There are a number of examples of crimes against LGBTI people. In 2011, a 20-year old woman in Virton made a complaint about her father for assaults and ‘corrective rapes’. This situation began in 2008 when her father discovered she was a lesbian. In April 2012, a 32-year old man was found dead after being beaten to death by a group of homophobic men. In July 2012, there was a brutal murder of a 60-year old man, an act motivated by homophobia. There has also been some suggestion that parts of the police force are homophobic. In August 2013, it was alleged that two gay people were verbally and physically abused by police officers as they left the site of the Brussels Summer Festival.
State and political attitudes
On the International Day Against Homophobia, the federal government proposed a national action plan against homophobic and transphobic discrimination. Joëlle Milquet, Vice-Prime Minister in charge of equality, and author of the plan, seeks to remove structural discrimination in the areas of family, housing, asylum and migration, research policy, police training, gender identity generally, and foreign affairs, and combat stereotypes.
In April 2012, a reggae artist called Sizzla was scheduled to perform in Ghent but was cancelled after Belgian organisations called on the event organisers to do so. The singer is known for including homophobic language in some of his tracks. This example reveals the power that gay rights’ can exert on organisations in Belgium.
Belgian gay activists are grouped into various organisations. Several of these are part of the Çavaria and Wel Jong Niet Hetero (Dutch for ’Young But Not Straight’). Belgian gay rights activism is most prominently demonstrated through the BLGP ’Belgium Lesbian and Gay Pride’ demonstration marches. Many of the activists’ demands have been met in recent years prompting question whether the marches are obsolete.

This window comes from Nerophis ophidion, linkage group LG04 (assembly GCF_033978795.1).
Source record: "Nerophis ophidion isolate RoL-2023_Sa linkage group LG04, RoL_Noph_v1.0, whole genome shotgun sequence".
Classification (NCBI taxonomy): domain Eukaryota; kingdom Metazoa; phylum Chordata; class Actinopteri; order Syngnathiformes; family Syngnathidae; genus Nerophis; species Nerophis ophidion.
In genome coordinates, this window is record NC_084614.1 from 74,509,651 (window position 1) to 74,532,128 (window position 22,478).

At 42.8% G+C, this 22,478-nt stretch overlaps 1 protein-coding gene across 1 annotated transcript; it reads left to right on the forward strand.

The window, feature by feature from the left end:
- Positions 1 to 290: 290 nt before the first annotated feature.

The Rainbow Cops, an association of police officers, was set up following an initiative of the Diversity Department of the National Police. The Rainbow Cops aims to defend LGBTI colleagues’ interests in the context of a larger organisation. This initiative might be seen as particularly important given the alleged homophobic violence enacted by police officers at the Brussels Summer Festival 2013.
Brussels hosts a number of LGBT film festivals including: The Gay and Lesbian Festival of Belgium. The Massimadi LGBT film festival of African origin takes place in May. Pink Screens is held in the autumn.
NON-GOVERNMENTAL ORGANIZATIONS (NGOs)
We do not currently list an organisation supporting LGBTI persons in Belgium, but we welcome suggestions.
COUNTRY OF ORIGIN SPECIALISTS
We do not currently list a specialist in LGBTI issues in Belgium, but we welcome suggestions.
Researched by: Nicholas Cottrell
Email: n [dot] g [dot] a [dot] cottrellgmail [dot] com